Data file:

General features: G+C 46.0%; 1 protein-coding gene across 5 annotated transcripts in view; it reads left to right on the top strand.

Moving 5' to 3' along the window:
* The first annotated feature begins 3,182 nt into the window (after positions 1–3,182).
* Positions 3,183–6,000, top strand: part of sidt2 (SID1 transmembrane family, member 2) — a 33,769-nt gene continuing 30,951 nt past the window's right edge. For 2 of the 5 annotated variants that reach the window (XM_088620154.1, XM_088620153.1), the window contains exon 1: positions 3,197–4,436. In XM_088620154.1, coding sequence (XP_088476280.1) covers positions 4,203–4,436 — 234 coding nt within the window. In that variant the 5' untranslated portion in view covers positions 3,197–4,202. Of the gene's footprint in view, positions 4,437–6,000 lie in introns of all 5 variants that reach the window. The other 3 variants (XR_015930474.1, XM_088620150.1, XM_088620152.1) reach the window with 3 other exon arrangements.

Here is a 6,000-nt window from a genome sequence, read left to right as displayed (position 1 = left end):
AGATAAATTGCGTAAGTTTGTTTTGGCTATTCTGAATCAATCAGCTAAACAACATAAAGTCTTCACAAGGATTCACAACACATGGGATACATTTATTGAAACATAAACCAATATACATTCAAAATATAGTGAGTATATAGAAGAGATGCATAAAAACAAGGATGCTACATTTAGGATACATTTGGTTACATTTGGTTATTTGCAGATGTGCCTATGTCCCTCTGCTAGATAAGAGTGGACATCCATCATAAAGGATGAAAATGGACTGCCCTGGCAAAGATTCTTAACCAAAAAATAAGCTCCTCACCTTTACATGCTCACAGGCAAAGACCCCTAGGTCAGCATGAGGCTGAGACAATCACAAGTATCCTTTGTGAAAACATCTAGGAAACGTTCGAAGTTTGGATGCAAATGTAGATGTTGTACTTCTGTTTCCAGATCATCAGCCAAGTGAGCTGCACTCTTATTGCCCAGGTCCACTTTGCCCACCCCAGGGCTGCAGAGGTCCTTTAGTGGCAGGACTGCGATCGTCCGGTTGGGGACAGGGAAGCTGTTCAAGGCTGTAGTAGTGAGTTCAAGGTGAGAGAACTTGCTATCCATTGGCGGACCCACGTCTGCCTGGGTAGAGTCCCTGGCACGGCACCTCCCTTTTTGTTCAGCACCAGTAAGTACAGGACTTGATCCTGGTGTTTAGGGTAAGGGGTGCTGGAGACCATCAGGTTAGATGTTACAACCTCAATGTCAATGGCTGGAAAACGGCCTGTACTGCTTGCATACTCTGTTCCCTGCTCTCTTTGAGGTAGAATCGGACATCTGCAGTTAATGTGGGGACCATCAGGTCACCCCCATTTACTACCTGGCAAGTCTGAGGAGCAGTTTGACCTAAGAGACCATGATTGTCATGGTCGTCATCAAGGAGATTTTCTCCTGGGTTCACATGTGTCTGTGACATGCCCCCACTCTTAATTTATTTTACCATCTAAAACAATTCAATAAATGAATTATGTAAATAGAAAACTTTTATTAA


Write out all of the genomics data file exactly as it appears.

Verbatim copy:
General features: G+C 46.0%; 1 protein-coding gene across 5 annotated transcripts in view; it reads left to right on the top strand.

Moving 5' to 3' along the window:
* The first annotated feature begins 3,182 nt into the window (after positions 1–3,182).
* Positions 3,183–6,000, top strand: part of sidt2 (SID1 transmembrane family, member 2) — a 33,769-nt gene continuing 30,951 nt past the window's right edge. For 2 of the 5 annotated variants that reach the window (XM_088620154.1, XM_088620153.1), the window contains exon 1: positions 3,197–4,436. In XM_088620154.1, coding sequence (XP_088476280.1) covers positions 4,203–4,436 — 234 coding nt within the window. In that variant the 5' untranslated portion in view covers positions 3,197–4,202. Of the gene's footprint in view, positions 4,437–6,000 lie in introns of all 5 variants that reach the window. The other 3 variants (XR_015930474.1, XM_088620150.1, XM_088620152.1) reach the window with 3 other exon arrangements.

Here is a 6,000-nt window from a genome sequence, read left to right as displayed (position 1 = left end):
AGATAAATTGCGTAAGTTTGTTTTGGCTATTCTGAATCAATCAGCTAAACAACATAAAGTCTTCACAAGGATTCACAACACATGGGATACATTTATTGAAACATAAACCAATATACATTCAAAATATAGTGAGTATATAGAAGAGATGCATAAAAACAAGGATGCTACATTTAGGATACATTTGGTTACATTTGGTTATTTGCAGATGTGCCTATGTCCCTCTGCTAGATAAGAGTGGACATCCATCATAAAGGATGAAAATGGACTGCCCTGGCAAAGATTCTTAACCAAAAAATAAGCTCCTCACCTTTACATGCTCACAGGCAAAGACCCCTAGGTCAGCATGAGGCTGAGACAATCACAAGTATCCTTTGTGAAAACATCTAGGAAACGTTCGAAGTTTGGATGCAAATGTAGATGTTGTACTTCTGTTTCCAGATCATCAGCCAAGTGAGCTGCACTCTTATTGCCCAGGTCCACTTTGCCCACCCCAGGGCTGCAGAGGTCCTTTAGTGGCAGGACTGCGATCGTCCGGTTGGGGACAGGGAAGCTGTTCAAGGCTGTAGTAGTGAGTTCAAGGTGAGAGAACTTGCTATCCATTGGCGGACCCACGTCTGCCTGGGTAGAGTCCCTGGCACGGCACCTCCCTTTTTGTTCAGCACCAGTAAGTACAGGACTTGATCCTGGTGTTTAGGGTAAGGGGTGCTGGAGACCATCAGGTTAGATGTTACAACCTCAATGTCAATGGCTGGAAAACGGCCTGTACTGCTTGCATACTCTGTTCCCTGCTCTCTTTGAGGTAGAATCGGACATCTGCAGTTAATGTGGGGACCATCAGGTCACCCCCATTTACTACCTGGCAAGTCTGAGGAGCAGTTTGACCTAAGAGACCATGATTGTCATGGTCGTCATCAAGGAGATTTTCTCCTGGGTTCACATGTGTCTGTGACATGCCCCCACTCTTAATTTATTTTACCATCTAAAACAATTCAATAAATGAATTATGTAAATAGAAAACTTTTATTAA